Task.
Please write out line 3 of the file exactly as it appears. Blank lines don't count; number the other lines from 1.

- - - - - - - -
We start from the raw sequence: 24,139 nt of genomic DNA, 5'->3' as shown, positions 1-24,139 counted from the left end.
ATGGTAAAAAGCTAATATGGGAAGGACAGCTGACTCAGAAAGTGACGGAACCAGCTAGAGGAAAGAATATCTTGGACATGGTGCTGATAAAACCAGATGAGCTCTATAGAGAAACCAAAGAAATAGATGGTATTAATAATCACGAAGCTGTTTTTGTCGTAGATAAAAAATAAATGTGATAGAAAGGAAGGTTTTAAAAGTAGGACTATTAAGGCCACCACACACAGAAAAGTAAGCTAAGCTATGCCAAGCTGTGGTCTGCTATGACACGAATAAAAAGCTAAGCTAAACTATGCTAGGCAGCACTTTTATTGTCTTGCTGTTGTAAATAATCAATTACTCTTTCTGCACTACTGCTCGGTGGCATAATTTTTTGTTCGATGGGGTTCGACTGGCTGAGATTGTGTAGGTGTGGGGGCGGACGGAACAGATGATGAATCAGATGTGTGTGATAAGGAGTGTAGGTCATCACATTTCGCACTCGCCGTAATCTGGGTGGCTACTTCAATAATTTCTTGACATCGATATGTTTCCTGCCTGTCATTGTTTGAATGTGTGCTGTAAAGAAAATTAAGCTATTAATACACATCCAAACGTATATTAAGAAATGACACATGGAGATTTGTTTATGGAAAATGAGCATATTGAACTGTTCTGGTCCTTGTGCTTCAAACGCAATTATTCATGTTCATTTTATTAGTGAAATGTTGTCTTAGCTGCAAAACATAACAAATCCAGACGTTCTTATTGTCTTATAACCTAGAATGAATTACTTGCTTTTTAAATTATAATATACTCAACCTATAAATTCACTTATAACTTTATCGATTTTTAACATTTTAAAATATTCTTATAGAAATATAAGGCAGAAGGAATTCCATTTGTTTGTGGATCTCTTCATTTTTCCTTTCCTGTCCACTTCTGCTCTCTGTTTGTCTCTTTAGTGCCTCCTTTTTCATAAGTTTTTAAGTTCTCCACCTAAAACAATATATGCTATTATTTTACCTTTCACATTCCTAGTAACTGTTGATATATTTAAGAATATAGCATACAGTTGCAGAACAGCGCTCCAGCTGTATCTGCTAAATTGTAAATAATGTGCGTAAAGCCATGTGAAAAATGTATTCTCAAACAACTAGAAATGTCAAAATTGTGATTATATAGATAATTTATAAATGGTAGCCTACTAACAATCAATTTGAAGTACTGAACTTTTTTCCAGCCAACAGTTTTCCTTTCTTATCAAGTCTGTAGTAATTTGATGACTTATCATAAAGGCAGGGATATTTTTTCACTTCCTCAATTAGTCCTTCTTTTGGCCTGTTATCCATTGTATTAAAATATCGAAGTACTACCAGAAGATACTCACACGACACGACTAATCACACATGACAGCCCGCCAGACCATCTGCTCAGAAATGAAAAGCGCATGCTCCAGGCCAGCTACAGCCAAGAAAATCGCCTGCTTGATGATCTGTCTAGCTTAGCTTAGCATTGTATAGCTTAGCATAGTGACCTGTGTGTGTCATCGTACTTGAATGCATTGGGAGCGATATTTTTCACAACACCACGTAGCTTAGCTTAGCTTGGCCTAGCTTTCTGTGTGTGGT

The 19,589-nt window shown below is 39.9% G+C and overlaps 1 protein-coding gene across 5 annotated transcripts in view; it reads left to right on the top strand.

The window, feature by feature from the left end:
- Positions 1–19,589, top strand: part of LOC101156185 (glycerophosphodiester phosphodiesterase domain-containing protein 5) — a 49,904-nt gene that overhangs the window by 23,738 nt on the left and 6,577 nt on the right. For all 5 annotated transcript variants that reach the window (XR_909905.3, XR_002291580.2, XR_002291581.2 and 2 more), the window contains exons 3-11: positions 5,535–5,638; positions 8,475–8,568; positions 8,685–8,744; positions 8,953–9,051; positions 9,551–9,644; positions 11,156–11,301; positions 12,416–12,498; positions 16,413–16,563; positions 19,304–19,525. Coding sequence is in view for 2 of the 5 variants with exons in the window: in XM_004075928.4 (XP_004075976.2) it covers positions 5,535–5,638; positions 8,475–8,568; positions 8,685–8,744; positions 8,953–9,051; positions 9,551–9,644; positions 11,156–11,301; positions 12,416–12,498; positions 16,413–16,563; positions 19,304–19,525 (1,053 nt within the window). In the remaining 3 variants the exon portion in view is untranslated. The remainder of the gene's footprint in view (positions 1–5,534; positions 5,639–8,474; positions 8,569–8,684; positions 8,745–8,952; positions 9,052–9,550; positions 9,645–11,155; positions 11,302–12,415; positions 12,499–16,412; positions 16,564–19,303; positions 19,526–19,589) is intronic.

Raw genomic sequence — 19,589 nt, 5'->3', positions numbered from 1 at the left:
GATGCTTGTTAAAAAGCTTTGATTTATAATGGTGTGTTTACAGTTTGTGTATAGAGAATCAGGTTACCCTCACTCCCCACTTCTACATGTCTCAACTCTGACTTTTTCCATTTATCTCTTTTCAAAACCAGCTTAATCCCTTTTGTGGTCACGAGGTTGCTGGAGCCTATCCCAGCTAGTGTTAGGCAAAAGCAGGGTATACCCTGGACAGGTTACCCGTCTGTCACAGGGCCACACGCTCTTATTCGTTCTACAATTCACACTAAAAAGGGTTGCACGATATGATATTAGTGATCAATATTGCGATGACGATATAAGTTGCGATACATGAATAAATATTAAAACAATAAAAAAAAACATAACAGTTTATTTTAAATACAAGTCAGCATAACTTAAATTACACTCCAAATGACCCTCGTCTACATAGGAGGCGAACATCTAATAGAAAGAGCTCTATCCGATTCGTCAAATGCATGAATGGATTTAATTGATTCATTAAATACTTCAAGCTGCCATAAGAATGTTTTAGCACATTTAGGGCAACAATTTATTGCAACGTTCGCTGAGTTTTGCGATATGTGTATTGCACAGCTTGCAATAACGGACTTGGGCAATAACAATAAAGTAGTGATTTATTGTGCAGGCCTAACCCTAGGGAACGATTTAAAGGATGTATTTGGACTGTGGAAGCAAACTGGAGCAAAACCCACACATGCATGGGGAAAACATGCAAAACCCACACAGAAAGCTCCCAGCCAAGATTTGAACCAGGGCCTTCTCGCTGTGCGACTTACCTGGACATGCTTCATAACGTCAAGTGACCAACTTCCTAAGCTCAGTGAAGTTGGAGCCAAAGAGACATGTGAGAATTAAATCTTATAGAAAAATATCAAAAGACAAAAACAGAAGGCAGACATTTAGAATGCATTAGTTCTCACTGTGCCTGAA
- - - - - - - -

The 19,589-nt window shown below is 39.9% G+C and overlaps 1 protein-coding gene across 5 annotated transcripts in view; it reads left to right on the top strand.